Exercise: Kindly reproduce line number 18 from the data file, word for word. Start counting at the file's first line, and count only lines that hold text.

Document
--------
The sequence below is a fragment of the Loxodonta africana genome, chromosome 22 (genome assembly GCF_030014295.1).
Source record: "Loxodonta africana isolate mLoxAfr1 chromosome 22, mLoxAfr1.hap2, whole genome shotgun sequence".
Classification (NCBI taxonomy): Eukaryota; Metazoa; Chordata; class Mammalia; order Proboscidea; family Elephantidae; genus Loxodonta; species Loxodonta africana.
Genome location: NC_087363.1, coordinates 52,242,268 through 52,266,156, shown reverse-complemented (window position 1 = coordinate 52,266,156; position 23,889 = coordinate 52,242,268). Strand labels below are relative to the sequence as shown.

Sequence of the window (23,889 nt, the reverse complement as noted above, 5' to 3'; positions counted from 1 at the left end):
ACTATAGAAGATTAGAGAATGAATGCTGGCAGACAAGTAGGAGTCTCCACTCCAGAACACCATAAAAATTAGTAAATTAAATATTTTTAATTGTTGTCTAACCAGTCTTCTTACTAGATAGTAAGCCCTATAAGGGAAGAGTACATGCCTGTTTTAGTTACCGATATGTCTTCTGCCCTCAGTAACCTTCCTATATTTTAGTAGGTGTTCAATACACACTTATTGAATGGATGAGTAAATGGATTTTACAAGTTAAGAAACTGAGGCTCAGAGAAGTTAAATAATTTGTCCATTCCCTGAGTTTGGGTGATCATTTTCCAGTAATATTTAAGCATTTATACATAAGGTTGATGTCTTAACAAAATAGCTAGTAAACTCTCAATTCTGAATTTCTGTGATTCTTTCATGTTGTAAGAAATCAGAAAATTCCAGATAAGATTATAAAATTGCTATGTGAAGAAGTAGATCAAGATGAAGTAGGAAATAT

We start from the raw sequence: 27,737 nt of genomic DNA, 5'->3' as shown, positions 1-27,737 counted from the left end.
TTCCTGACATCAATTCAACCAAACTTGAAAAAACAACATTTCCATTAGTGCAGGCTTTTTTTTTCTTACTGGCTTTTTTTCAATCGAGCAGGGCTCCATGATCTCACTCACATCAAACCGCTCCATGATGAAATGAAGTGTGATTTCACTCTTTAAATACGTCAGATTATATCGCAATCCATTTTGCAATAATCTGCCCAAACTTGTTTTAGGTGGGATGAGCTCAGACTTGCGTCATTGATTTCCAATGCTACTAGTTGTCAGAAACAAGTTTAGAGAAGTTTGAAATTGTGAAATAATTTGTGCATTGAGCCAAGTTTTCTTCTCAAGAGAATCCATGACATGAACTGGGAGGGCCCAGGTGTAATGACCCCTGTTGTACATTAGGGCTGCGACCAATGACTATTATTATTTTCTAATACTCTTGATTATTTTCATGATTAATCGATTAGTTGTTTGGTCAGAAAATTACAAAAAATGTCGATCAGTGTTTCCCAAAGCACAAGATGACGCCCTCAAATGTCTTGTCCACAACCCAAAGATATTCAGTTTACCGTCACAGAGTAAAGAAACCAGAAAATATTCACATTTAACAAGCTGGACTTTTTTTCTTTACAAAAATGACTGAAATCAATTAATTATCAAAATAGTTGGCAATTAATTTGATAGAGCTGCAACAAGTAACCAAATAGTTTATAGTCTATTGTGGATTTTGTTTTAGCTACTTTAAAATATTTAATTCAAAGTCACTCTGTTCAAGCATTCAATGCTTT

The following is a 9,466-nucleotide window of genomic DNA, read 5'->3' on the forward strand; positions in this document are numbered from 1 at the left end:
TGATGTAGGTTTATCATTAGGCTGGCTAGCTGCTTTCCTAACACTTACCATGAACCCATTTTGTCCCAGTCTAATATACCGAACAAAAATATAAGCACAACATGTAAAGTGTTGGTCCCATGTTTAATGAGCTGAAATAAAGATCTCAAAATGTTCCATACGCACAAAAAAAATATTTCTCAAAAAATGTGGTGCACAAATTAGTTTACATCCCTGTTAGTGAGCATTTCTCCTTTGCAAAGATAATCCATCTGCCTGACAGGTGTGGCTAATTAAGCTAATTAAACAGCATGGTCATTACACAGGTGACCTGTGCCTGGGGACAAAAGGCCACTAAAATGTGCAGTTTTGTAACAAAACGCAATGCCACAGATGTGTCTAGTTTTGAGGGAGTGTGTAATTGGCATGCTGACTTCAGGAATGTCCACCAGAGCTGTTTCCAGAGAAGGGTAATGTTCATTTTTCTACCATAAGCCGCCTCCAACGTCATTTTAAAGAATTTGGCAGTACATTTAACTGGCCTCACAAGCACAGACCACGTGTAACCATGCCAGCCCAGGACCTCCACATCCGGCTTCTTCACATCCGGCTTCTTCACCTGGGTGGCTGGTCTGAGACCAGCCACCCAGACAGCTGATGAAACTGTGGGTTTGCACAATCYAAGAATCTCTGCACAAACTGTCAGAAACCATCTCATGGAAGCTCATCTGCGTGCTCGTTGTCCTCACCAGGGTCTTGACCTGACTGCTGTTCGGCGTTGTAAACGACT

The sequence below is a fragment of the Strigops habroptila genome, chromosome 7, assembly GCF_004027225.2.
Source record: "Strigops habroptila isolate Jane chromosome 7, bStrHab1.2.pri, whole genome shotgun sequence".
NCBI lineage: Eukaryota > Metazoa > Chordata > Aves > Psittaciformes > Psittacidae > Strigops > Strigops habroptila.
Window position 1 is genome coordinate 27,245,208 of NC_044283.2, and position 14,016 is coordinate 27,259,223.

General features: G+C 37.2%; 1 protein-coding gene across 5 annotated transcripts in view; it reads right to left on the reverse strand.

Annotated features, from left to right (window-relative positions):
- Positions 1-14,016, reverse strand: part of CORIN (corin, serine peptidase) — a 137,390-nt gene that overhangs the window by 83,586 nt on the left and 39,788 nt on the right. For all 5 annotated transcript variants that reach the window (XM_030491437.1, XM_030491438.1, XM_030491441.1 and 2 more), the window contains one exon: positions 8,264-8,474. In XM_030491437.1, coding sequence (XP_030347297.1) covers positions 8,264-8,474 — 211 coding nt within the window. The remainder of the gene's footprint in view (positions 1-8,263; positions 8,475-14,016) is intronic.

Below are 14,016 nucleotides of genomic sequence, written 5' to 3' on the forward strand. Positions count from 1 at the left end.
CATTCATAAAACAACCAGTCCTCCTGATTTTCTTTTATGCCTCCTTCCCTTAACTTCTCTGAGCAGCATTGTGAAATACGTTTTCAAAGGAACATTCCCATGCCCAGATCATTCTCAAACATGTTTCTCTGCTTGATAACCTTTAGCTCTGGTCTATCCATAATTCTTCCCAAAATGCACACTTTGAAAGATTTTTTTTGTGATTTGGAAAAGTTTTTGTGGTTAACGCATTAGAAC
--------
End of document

Below are 14,016 nucleotides of genomic sequence, written 5' to 3' on the forward strand. Positions count from 1 at the left end.